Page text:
Bowling basin is a great local plein air spot for us with its colourful boats and view of the Erskine bridge. Not to mention being surrounded by water and the big, ever-changing skies.
When the days become cooler and sunlight sparser, it takes motivation to sketch outside. But today Stephen and I took advantage of the sunlight and headed down the Forth-Clyde canal with our sketchbooks to grab some artist time.
SKETCHING IN AUTUMN
Today was a Sunday and the day before bonfire night. I love this time of year because everything is changing. Although the lovely long evenings are a distant memory, the summer heat is gone (yes, it’s too much for me, even here in Scotland).
I enjoy seeing the autumn and winter stars again as the earth circles the sun, the smell of burning leaves and the blazing fall sunsets. But it does get chilly, hence needing to work quickly.
Bowling harbour marks the start – or finish – of the Forth and Clyde canal which connects the two Scottish firths (estuaries). It’s a wonderful gift to have on my doorstep. Very soon it’ll be my daily commute as I’ll be working in the north-east of Glasgow. It’ll sure beat my cycle route from Brixton into the City which was regularly laced with danger (I was once knocked off my bike by a white van man). Though I’m not convinced I won’t skid into the canal on an icy day!
The canal itself takes in some beautiful scenery, picnic stops and sketching spots. The Kelpies are along this route. And beyond Bowling itself is Loch Lomond which is an artist’s paradise (and a swimmer’s if you fancy a New Year’s loony dook!).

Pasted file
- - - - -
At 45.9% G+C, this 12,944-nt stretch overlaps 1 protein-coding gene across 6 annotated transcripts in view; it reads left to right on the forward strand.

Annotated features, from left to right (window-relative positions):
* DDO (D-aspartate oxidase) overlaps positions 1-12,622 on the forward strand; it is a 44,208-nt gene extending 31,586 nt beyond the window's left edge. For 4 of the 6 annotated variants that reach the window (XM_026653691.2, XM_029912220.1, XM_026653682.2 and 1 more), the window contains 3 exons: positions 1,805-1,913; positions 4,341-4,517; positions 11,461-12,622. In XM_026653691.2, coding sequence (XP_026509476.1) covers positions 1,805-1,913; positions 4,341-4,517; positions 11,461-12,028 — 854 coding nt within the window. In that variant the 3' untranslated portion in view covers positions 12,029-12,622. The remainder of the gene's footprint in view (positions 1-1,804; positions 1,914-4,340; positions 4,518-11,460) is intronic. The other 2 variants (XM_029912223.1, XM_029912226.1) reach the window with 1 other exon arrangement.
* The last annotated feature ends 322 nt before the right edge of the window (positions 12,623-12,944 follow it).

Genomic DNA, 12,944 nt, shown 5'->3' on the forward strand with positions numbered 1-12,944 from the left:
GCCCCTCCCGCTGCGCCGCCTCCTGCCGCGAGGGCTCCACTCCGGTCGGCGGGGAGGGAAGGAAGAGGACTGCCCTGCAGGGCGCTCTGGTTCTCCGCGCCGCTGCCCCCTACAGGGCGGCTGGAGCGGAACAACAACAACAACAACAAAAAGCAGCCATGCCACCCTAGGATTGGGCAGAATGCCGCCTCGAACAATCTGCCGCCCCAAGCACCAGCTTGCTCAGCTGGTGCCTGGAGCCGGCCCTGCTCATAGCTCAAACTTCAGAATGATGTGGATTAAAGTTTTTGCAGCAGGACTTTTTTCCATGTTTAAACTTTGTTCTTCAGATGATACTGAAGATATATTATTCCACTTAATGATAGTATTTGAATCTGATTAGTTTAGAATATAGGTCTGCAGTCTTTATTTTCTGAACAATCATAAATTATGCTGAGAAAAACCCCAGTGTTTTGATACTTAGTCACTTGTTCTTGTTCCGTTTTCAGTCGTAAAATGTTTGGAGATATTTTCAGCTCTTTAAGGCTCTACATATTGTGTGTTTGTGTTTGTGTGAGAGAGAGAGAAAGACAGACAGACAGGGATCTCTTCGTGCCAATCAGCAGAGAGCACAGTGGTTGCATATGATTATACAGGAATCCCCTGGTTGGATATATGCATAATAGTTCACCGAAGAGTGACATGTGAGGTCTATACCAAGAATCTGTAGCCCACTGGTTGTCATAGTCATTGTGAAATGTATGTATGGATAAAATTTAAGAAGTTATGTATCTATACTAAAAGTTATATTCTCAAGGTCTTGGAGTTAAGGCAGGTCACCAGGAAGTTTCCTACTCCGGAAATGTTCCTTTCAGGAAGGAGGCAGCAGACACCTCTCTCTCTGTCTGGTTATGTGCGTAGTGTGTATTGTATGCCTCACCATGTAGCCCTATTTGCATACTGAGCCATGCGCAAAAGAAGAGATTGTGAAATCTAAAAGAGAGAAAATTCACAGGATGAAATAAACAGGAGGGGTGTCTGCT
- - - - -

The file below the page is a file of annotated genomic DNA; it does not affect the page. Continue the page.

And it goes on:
I’ve been using these Rembrandt Soft Pastels lately and they’re divine to sketch with. Rich, sumptuous colours, chunky wee sticks and easy to blend on paper. I only have a pack of fifteen. But since it looks like pastels are here to stay in my sketch bag, I’ve written Santa a wee note. Perhaps he’ll pop a slightly bigger box under the tree this year.
The red hull drew me like a magnet and today it really stood out against a bright blue sky. So it was a perfect place to drop anchor for the afternoon and get sketching (no pun intended). I liked the lines the ropes created, plus the angles of the boat and the bridge. I even had a visit from the man who stays in the boat next door!
Meanwhile, Stephen chose a building as is his preference. A lovely little pen and ink creation over which he added a subtle coloured wash.
CYCLING TO BOWLING BASIN
It’s not the only time that I’ve been to Bowling lately. Here’s a snap from a few months ago when I jumped on my trusty steed and cycled along the canal. As you can see, it was spring time. I was midway through my radiotherapy treatment. And I was determined to keep as fit as possible, hence a twelve-mile round trip was in order.
It was an eventful day because I was now far enough through the treatment for it to have a physical effect. I stopped off at Dugs cafe at Bowling, ordering a bottled water and a scone. I bit into it – and couldn’t swallow it! Hot on the heels to go was my power of speech. My voice was reduced to a whisper – fancy that! Inconvenient for someone who kissed the blarney stone. 😮
It was during this time that the creative well all but evaporated. I conserved my energy for exercising as I wanted to maintain a healthy body and mind. And it was sketching that put me back in touch with the muse when I started to fill my sketchbooks again.
As did other artists. Take a look at the stunning pastel pieces Glasgow pal Lynn Howarth creates. Lynn’s work inspires me to up my game. And, along with many other artists, inspired me to get going again. 🙂
Is there somewhere you find stimulating? Leave me a comment below.